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Arvind Narayanan
Much of what’s being sold as "AI" today is snake oil. It does not and cannot work. In a talk at MIT yesterday, I described why this happening, how we can recognize flawed AI claims, and push back. Here are my annotated slides:
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Arvind Narayanan Nov 19
Replying to @random_walker
Key point #1: AI is an umbrella term for a set of loosely related technologies. *Some* of those technologies have made genuine, remarkable, and widely-publicized progress recently. But companies exploit public confusion by slapping the “AI” label on whatever they’re selling.
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Arvind Narayanan Nov 19
Replying to @random_walker
Key point #2: Many dubious applications of AI involve predicting social outcomes: who will succeed at a job, which kids will drop out, etc. We can’t predict the future — that should be common sense. But we seem to have decided to suspend common sense when “AI” is involved.
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Arvind Narayanan Nov 19
Replying to @random_walker
There’s evidence from many domains, including prediction of criminal risk, that machine learning using hundreds of features is only slightly more accurate than random, and no more accurate than simple linear regression with three or four features—basically a manual scoring rule.
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Arvind Narayanan Nov 19
Replying to @random_walker
Key point #3: transparent, manual scoring rules for risk prediction can be a good thing! Traffic violators get points on their licenses and those who accumulate too many points are deemed too risky to drive. In contrast, using “AI” to suspend people’s licenses would be dystopian.
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Arvind Narayanan Nov 19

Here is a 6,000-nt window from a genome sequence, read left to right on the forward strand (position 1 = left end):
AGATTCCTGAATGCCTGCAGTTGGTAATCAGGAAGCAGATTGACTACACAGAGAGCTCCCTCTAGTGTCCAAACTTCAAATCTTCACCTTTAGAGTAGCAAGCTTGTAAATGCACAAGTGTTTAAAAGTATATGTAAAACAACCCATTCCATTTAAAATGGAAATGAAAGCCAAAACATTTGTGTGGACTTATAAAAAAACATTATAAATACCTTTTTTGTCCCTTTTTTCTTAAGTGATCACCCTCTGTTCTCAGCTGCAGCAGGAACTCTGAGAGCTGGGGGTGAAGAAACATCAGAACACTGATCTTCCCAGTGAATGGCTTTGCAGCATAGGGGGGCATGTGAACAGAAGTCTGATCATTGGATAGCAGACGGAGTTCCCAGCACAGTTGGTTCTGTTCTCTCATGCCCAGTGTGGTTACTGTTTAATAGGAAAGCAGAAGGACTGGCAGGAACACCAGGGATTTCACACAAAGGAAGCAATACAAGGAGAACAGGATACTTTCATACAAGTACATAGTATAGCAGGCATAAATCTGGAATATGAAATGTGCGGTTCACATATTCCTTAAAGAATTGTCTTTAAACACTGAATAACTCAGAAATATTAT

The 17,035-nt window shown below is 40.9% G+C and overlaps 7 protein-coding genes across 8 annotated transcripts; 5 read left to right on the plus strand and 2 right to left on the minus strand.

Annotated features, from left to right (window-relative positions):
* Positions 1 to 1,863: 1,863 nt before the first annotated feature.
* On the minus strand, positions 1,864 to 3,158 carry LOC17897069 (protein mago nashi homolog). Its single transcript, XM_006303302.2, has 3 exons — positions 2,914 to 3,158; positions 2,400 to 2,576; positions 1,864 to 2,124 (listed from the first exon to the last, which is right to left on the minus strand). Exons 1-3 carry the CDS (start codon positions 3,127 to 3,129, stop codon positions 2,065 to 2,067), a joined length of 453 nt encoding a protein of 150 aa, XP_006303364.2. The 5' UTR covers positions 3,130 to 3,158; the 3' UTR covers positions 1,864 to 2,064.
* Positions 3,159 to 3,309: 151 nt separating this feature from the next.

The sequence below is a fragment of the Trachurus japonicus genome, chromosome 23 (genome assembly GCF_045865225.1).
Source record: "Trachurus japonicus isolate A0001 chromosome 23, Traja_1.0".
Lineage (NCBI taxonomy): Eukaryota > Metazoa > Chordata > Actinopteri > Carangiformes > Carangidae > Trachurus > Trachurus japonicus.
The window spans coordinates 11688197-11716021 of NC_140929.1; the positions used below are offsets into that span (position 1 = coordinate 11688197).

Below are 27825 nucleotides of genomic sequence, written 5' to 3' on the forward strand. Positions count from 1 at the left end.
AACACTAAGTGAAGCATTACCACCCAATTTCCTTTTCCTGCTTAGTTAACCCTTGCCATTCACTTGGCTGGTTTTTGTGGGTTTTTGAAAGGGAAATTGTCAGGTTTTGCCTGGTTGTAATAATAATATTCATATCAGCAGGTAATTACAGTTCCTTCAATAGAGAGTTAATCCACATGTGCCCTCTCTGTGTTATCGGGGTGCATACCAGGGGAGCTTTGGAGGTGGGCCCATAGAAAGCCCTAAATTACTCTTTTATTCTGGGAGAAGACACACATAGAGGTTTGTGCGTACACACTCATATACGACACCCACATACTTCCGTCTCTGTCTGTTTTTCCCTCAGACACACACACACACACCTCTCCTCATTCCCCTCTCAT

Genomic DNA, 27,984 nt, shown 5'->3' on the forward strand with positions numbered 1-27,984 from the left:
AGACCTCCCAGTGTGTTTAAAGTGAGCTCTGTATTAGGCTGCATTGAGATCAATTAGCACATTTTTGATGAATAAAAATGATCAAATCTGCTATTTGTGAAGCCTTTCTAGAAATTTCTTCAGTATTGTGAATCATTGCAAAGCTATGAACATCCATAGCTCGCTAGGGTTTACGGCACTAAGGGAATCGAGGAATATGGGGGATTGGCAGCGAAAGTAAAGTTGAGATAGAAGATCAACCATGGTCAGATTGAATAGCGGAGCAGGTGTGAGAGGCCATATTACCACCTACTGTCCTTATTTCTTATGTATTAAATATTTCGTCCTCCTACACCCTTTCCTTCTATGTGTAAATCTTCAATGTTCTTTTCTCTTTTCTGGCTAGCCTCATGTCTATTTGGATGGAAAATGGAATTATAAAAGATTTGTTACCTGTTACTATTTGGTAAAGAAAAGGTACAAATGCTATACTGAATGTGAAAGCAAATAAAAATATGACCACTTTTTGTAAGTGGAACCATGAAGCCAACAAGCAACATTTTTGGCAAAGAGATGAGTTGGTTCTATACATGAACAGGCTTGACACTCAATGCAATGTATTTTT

The best part of the event was the panel discussion with , , , and the audience. Thanks to for the excellent summary!
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Hillel Nov 19
Question: for this slide, are the the average R² for the models, or the best R²s, or something else? Just having a bit of trouble understanding it!
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Arvind Narayanan Nov 20
They are the best R^2s!
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Ricardo Baeza-Yates Nov 22
Replying to @random_walker
Although I agree with you in general, is bad to generalize. One social counter-example: prediction of risk of dyslexia in children using a game. The sooner a child sees an specialist, better the intervention that can save a child from failing school.
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Arvind Narayanan Nov 22
Replying to @PolarBearby
Thank you for the example. I would appreciate references to studies if you know of any.
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Andy Charlwood Jan 18
Replying to @random_walker
Hi Arvind, I thought these slides were great and am referencing them in a paper I am writing on how AI is changing people management, can you give me more details of the talk (when, where etc.) so I can reference it properly?
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Arvind Narayanan Jan 18
Replying to @ProfAndyC
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